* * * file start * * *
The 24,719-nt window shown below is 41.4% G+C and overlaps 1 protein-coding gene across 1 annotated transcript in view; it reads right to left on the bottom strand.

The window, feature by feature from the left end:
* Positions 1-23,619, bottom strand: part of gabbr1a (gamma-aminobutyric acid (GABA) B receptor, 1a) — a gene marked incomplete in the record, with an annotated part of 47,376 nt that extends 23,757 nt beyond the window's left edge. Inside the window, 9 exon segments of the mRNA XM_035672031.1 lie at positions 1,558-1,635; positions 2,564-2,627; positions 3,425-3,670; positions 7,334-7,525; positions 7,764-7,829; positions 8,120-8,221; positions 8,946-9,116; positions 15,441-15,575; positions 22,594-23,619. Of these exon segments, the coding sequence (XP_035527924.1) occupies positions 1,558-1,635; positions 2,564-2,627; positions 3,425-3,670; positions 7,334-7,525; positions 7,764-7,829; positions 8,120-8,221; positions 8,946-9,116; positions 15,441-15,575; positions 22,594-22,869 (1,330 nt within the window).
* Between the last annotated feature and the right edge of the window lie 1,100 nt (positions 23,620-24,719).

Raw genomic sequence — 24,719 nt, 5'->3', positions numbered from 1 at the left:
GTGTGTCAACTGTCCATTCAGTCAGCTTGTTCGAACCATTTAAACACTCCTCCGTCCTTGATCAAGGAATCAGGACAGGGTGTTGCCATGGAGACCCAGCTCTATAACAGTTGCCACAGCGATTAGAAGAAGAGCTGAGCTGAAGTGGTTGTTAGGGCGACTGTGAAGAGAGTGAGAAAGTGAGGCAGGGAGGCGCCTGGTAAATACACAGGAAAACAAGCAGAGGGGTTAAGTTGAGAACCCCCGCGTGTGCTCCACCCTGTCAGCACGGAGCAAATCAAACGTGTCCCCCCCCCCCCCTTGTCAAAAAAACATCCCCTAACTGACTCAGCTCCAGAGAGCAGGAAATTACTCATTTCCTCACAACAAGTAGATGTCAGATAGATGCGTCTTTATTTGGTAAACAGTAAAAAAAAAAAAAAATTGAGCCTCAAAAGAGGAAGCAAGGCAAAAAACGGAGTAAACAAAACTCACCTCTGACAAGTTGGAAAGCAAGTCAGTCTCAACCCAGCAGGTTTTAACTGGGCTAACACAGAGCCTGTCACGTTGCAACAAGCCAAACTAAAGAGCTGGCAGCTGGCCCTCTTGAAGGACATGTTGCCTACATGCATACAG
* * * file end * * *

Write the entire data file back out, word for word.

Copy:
The 24,719-nt window shown below is 41.4% G+C and overlaps 1 protein-coding gene across 1 annotated transcript in view; it reads right to left on the bottom strand.

The window, feature by feature from the left end:
* Positions 1-23,619, bottom strand: part of gabbr1a (gamma-aminobutyric acid (GABA) B receptor, 1a) — a gene marked incomplete in the record, with an annotated part of 47,376 nt that extends 23,757 nt beyond the window's left edge. Inside the window, 9 exon segments of the mRNA XM_035672031.1 lie at positions 1,558-1,635; positions 2,564-2,627; positions 3,425-3,670; positions 7,334-7,525; positions 7,764-7,829; positions 8,120-8,221; positions 8,946-9,116; positions 15,441-15,575; positions 22,594-23,619. Of these exon segments, the coding sequence (XP_035527924.1) occupies positions 1,558-1,635; positions 2,564-2,627; positions 3,425-3,670; positions 7,334-7,525; positions 7,764-7,829; positions 8,120-8,221; positions 8,946-9,116; positions 15,441-15,575; positions 22,594-22,869 (1,330 nt within the window).
* Between the last annotated feature and the right edge of the window lie 1,100 nt (positions 23,620-24,719).

Raw genomic sequence — 24,719 nt, 5'->3', positions numbered from 1 at the left:
GTGTGTCAACTGTCCATTCAGTCAGCTTGTTCGAACCATTTAAACACTCCTCCGTCCTTGATCAAGGAATCAGGACAGGGTGTTGCCATGGAGACCCAGCTCTATAACAGTTGCCACAGCGATTAGAAGAAGAGCTGAGCTGAAGTGGTTGTTAGGGCGACTGTGAAGAGAGTGAGAAAGTGAGGCAGGGAGGCGCCTGGTAAATACACAGGAAAACAAGCAGAGGGGTTAAGTTGAGAACCCCCGCGTGTGCTCCACCCTGTCAGCACGGAGCAAATCAAACGTGTCCCCCCCCCCCCCTTGTCAAAAAAACATCCCCTAACTGACTCAGCTCCAGAGAGCAGGAAATTACTCATTTCCTCACAACAAGTAGATGTCAGATAGATGCGTCTTTATTTGGTAAACAGTAAAAAAAAAAAAAAATTGAGCCTCAAAAGAGGAAGCAAGGCAAAAAACGGAGTAAACAAAACTCACCTCTGACAAGTTGGAAAGCAAGTCAGTCTCAACCCAGCAGGTTTTAACTGGGCTAACACAGAGCCTGTCACGTTGCAACAAGCCAAACTAAAGAGCTGGCAGCTGGCCCTCTTGAAGGACATGTTGCCTACATGCATACAG